• Love for people: If we love our friends and family, we want them to know the forgiveness and eternal life that Jesus alone offers. If you love people, you don’t want them to perish for their sin. Jesus talked about hell a lot – but he also offered the way to heaven – to God glorious kingdom for his forgiven people – for followers of Jesus. So if we love our non-Christian friends and family, we will want to tell them about Jesus. So much is at stake.

So if we love Jesus and love people, we must share our faith. But of course there are right and wrong ways of going about it. Here’s a video that shows a few wrong ways:

This man gets it all wrong, doesn’t he?! He’s talking to complete strangers, he’s too aggressive, he sounds insincere, uses jargon and his actions don’t show much love or grace!

So here are some top tips for sharing faith in the right way:

Listen first, speak second! – build up a relationship with someone first. Learn about their life. Earn their respect, earn a hearing. Show you care before you share.

Cross the pain barrier! Be brave, don’t be surpised or discouraged by hostility or apathy (Jesus warned of it and experienced it hmself). But also great hunger – some want hope, to be better people, to be free of guilt, to know God.

Keep it simple! (Identity, mission, call: who Jesus is (God’s Son), why he came (To die & rise again to give us forgiveness & eternal life), What we gave to do (Repent and believe))

Invite questions, don’t fear them! Do people understand or agree with the Gospel. Don’t need to answer every question straight away. Say you’ll come back to them.

Follow up. Talk again. Answer questions. Invite to events, courses, lend a book, bring to church.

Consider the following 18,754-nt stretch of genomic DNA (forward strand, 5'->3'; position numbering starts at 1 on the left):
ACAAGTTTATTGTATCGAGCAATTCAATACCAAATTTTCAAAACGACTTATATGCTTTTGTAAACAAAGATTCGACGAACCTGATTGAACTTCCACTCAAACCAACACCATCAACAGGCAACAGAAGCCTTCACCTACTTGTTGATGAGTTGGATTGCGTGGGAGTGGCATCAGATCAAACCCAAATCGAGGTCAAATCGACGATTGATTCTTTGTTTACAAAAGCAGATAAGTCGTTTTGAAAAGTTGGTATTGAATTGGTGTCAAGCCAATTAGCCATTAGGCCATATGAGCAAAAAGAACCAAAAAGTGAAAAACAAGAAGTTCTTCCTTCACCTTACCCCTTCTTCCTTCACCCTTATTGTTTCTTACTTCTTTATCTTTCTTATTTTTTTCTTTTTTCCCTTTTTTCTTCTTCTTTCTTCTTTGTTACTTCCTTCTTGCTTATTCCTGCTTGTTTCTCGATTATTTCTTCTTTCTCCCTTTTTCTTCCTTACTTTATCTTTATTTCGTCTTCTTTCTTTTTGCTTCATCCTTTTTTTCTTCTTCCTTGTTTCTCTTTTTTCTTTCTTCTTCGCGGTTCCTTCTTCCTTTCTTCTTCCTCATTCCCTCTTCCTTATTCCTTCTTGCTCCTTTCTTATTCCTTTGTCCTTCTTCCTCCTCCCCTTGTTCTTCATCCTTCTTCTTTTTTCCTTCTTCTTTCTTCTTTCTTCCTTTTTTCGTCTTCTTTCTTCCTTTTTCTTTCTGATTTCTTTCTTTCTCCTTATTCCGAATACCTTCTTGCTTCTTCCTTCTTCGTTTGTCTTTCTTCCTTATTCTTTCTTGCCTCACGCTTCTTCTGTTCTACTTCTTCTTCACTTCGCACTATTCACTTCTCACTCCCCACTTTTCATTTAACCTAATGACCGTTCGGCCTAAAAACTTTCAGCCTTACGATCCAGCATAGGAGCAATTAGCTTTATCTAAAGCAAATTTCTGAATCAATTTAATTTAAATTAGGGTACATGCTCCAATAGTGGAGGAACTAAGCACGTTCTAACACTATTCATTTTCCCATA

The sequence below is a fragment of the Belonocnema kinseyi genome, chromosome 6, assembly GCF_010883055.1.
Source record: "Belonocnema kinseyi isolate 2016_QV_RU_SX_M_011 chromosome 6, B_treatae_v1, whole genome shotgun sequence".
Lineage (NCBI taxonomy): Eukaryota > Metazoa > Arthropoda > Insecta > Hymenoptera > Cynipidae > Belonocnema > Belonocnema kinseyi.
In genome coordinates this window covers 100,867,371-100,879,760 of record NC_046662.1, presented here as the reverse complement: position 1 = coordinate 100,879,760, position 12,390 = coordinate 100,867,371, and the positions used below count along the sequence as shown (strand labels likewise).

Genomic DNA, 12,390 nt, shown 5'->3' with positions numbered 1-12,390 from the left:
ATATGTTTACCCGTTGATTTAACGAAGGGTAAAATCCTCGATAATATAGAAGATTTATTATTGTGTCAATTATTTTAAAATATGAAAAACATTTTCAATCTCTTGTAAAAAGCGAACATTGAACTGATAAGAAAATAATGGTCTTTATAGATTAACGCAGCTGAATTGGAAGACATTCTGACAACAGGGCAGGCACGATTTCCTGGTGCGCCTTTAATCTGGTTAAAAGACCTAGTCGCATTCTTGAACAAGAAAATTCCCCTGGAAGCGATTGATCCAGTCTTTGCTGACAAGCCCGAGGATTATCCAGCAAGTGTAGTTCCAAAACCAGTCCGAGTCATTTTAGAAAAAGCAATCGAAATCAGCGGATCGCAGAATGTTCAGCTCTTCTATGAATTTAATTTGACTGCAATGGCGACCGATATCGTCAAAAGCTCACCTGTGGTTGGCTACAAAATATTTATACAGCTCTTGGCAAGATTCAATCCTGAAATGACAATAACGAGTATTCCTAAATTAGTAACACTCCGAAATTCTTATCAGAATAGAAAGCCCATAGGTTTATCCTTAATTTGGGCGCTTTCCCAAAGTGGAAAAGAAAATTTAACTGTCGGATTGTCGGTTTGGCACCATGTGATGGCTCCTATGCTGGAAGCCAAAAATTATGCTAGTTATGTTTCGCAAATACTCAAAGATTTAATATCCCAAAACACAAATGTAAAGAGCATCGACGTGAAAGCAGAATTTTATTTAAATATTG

Pray! God is in control – for opportunities, for courage, for words, for results!

Over next few days, think what opportunities do you have to share your faith? Who will you pray to come to faith?

  1. Maturing disciples

Ken and I treated ourselves to a Costa Coffee last month, and whilst sipping our latte’s we came up with our biblical definition of a mature Christian, a fully-grown disciple. (Let’s call him “Dan the Disciple”):

  • A strong love for the Lord (Matt 22:37)
  • Love and care for other people, especially fellow Christians (Matt 22:38, 25:40, Gal 6:10)
  • Personal ethical holiness, guided by God’s Word (2 Tim 3:16)
  • Attends church most weeks (Heb 10:25)
  • A generous heart, including financial generosity (2 Cor 9:7)
  • Daily personal prayer and Bible reading (Ps 1:2)
  • A hunger to grow in their faith (Phil 3:10)
  • A desire to share their faith – “a heart for the lost” (1 Cor 9:22)
  • A willingness to serve our church – a player not a spectator, participant not consumer! (1 Cor 12:22)

Here are some of the things we already do that provide an opportunity for people to grow and mature as disciples:

  • Sunday services, where the Bible is read, explained and applied.
  • House groups
  • Prayer meetings
  • Providing opportunities to serve & give (rota gaps!)
  • Other midweek & ad hoc events to serve/learn/be trained.

But people need to take advantage of these opportunities. Our personal growth as a disciple of Jesus is ultimately (under God) your responsibility (church can only help). No substitute for personal Bible reading, prayer, godliness. Can recommend some Bible study notes if you’d like some.

Returning to our church. To focus our minds, here are some targets that I think are “stretching but achieveable” over the next 12-18 months. Targets that would mean St.Michael’s was becoming more of a “School for Disciples”:

  • 10% growth in Sunday morning attendance (i.e. 10 extra people pw) – this would be sustaining trend over last few years.
  • One extra midweek House Group (i.e. 5-10 more people) – one extra a year to date.
  • A 25% increase in congregational giving – to reduce the “subsidy” from our hall income.
  • Double size of monthly prayer meeting. This is the spiritual powerhouse and heartbeat of church. God gives growth!
  • Run at least one evangelistic course and one evangelistic event per term – CE in Autumn, Alpha in New Year, plus evangelistic events where Gospel shared (idea welcome!).

Here’s how we can hit those targets. It will take involvement by all of us!

  • Start sharing your faith with friends
  • Attend church more regularly yourself
  • Invite a friend to church
  • Join a house group or invite someone new
  • Review (or start) your Standing Order
  • Attend the monthly prayer meeting
  • Invite a friend to Christianity Explored/Alpha or another evangelistic event (and come too!).

So we all have our part to play. We can all work to make St.Michael’s more of a school for disciples, where disciples are made and matured!